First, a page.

News | Published:

Recent Advances in Bird-Ringing

Nature volume 141, page 1133 (25 June 1938) | Download Citation



BIRD-RINGING in Britain, now organized from the bird room of the British Museum (Natural History), shows an increase not in the actual number of birds marked, but in the number of adult birds ‘trapped’ and thus marked and released, and a decrease in the number of nestlings marked; the mortality amongst nestlings is naturally high and thus the chances of recovery of ringed nestlings fewer. The statistics for 1937 show that 45,181 birds were ringed in Britain (British Birds, April 1938), as against 48,663 the previous year, bringing the grand total of birds marked in the country since the scheme was started in 1907 to 575,914. There was a record total of ‘trapped’ birds last year of 21,900 compared with 19,235 birds last year, and it includes a number of rarities not marked before, such as the waxwing and little bunting. Skokholm Bird Observatory, South Wales, for example, marked 4,402 birds in 1937, including the valuable total of 1,448 Manx shearwaters, 904 gannets and 603 razorbills. Mr. G. Charteris's list of 3,044 birds marked included 1,396 chaffinches, mostly at a winter roost ; Mr. P. Morshead's total of 2,546 birds included 1,272 ‘trapped’ starlings ; Mr. A. Maynall's 2,024 birds including 348 nestling nightingales. The Zoological Society of London (through Mr. E. A. Billet) ringed a total of 1,144 birds at Whipsnade last year, these including 333 ‘trapped’ jackdaws. Some of the leading boys' schools again take a prominent place in the ringing returns. Owing to the increased cost of the rings and the organization, there is an appeal for funds in addition to the general charges for the rings used.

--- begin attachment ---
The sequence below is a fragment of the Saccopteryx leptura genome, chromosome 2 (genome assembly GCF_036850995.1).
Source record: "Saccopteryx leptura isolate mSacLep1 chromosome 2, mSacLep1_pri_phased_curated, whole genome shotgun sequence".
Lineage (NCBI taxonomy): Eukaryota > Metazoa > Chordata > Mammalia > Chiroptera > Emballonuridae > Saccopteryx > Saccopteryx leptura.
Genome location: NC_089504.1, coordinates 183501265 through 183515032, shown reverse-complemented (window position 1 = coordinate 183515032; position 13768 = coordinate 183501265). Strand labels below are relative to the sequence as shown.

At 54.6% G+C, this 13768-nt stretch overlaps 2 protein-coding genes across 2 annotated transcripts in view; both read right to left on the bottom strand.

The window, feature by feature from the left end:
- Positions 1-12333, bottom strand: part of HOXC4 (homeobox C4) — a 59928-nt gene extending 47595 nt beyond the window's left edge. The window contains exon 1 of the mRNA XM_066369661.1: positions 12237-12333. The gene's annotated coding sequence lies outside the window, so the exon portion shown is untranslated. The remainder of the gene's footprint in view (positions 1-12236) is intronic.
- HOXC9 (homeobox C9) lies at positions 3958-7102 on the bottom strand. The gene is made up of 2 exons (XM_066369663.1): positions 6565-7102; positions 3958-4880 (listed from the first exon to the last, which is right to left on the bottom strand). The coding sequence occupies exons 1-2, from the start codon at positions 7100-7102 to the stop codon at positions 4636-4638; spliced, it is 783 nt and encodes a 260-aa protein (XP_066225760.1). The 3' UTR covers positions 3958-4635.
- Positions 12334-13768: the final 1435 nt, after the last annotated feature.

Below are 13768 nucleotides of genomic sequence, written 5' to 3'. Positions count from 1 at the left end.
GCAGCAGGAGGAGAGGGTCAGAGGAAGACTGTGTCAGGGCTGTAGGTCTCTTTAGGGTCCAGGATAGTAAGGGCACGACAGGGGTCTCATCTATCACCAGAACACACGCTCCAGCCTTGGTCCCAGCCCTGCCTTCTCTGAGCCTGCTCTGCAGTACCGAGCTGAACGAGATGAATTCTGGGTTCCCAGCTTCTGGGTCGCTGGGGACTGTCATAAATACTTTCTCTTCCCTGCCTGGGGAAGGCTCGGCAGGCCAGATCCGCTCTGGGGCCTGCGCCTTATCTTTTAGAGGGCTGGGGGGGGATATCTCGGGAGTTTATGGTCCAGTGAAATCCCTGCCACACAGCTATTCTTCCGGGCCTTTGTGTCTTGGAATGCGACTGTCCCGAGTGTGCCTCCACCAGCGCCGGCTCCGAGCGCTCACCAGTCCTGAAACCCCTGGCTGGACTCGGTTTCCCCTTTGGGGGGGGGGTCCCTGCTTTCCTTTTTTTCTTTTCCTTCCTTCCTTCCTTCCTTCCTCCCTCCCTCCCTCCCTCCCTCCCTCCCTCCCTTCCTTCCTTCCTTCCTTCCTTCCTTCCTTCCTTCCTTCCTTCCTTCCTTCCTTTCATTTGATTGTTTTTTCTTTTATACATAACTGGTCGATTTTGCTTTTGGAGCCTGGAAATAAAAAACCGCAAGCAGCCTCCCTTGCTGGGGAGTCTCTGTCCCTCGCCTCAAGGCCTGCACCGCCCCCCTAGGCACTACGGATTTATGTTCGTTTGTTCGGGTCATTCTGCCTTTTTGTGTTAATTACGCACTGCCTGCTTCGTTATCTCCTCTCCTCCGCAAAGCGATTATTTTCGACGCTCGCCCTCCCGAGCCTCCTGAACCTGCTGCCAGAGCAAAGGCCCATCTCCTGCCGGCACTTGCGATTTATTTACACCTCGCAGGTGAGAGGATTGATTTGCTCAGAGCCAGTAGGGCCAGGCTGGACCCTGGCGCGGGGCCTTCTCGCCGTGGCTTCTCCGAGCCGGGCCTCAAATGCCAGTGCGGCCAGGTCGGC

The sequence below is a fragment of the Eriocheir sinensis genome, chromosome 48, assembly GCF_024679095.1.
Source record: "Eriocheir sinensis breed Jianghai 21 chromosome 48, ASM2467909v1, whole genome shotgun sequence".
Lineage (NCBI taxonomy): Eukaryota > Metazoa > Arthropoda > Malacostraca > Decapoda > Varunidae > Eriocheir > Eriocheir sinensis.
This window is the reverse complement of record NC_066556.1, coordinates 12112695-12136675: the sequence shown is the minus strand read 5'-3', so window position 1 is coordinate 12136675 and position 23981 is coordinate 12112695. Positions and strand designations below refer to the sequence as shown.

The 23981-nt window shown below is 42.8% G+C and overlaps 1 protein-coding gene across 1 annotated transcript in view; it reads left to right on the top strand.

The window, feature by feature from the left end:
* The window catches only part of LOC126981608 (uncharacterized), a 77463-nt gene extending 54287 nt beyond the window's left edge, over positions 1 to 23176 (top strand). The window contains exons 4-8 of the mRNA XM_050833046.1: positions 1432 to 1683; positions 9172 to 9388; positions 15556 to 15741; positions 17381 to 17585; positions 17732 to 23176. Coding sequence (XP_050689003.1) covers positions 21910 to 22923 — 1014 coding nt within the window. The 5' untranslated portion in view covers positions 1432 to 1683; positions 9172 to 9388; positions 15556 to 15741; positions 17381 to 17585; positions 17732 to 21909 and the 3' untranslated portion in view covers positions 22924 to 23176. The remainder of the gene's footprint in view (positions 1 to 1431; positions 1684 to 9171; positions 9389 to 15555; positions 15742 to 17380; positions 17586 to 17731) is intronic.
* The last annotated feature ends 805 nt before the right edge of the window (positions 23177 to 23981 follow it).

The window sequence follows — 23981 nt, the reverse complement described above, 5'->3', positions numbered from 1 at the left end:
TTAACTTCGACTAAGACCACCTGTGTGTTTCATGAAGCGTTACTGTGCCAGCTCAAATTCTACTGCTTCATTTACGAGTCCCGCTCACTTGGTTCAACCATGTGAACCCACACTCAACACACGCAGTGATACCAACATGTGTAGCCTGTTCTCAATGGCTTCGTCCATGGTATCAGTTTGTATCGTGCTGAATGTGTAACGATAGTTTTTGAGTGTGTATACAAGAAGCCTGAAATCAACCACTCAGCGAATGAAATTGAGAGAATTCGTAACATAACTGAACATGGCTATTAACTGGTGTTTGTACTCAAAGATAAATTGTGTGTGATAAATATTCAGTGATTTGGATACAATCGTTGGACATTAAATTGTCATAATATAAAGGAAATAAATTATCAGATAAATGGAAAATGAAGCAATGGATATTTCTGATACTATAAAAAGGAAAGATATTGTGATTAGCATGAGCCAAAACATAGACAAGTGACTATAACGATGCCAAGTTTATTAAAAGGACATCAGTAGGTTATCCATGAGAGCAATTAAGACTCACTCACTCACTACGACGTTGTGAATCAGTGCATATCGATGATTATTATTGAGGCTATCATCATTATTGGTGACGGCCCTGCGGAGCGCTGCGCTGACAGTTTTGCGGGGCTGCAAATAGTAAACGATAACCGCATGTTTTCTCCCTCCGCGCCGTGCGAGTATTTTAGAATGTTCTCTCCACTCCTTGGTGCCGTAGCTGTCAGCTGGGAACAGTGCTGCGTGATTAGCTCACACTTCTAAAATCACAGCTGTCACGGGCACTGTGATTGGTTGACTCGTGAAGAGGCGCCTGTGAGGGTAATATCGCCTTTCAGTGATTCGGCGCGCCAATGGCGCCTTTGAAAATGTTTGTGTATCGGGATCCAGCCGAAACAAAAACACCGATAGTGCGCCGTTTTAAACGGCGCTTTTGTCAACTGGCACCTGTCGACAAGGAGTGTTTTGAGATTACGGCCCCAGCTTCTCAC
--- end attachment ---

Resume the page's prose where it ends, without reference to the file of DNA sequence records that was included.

About this article

Publication history





    By submitting a comment you agree to abide by our Terms and Community Guidelines. If you find something abusive or that does not comply with our terms or guidelines please flag it as inappropriate.

    Newsletter Get the most important science stories of the day, free in your inbox. Sign up for Nature Briefing